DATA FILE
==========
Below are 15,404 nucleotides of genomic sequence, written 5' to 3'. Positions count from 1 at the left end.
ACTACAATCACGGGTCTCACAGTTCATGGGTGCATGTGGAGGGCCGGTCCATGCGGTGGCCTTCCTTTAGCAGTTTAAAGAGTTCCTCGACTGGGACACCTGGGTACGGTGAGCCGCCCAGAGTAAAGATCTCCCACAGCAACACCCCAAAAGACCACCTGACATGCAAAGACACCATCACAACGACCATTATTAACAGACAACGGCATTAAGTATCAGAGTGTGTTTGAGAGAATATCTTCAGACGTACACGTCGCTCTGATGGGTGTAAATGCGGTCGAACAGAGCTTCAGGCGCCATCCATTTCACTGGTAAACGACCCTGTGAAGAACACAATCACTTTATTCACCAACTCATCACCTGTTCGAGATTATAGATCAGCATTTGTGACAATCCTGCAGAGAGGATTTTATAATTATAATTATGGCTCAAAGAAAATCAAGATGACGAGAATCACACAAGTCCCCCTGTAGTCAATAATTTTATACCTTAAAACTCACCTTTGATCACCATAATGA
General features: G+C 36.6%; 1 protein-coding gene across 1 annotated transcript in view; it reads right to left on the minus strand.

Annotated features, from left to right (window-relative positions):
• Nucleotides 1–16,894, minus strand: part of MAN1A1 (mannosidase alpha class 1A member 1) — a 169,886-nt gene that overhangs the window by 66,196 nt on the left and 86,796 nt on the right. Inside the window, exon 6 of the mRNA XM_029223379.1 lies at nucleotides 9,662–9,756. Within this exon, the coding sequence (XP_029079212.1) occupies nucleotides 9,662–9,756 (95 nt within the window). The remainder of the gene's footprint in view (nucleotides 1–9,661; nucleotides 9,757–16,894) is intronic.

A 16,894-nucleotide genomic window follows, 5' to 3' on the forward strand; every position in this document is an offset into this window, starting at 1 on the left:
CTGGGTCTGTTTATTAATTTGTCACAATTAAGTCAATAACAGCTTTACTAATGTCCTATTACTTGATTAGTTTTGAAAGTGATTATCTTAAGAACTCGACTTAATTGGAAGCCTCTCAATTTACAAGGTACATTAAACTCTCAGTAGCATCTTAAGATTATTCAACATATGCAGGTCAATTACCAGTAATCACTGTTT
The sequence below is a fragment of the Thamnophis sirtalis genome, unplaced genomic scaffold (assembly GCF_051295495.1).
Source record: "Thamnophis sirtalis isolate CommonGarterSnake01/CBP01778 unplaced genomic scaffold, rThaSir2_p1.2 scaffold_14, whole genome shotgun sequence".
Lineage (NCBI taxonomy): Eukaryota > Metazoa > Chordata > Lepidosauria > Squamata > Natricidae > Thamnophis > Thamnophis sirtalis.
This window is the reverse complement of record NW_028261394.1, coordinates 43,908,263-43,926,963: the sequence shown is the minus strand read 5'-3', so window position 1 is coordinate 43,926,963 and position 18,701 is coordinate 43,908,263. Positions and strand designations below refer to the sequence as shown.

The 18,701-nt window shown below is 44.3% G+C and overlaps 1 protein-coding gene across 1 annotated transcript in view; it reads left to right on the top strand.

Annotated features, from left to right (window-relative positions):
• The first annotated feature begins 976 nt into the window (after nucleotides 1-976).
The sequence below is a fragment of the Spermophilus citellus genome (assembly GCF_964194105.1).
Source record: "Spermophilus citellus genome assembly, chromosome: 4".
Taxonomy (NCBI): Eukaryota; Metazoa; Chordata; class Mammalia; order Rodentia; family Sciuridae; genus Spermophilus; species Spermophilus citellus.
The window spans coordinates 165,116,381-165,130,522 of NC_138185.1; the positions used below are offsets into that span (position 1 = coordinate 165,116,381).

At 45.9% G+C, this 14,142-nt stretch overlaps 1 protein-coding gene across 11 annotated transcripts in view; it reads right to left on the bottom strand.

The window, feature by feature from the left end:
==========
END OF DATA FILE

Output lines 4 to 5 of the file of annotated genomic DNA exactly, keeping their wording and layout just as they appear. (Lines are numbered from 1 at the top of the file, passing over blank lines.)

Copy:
Annotated features, from left to right (window-relative positions):
• Nucleotides 1–16,894, minus strand: part of MAN1A1 (mannosidase alpha class 1A member 1) — a 169,886-nt gene that overhangs the window by 66,196 nt on the left and 86,796 nt on the right. Inside the window, exon 6 of the mRNA XM_029223379.1 lies at nucleotides 9,662–9,756. Within this exon, the coding sequence (XP_029079212.1) occupies nucleotides 9,662–9,756 (95 nt within the window). The remainder of the gene's footprint in view (nucleotides 1–9,661; nucleotides 9,757–16,894) is intronic.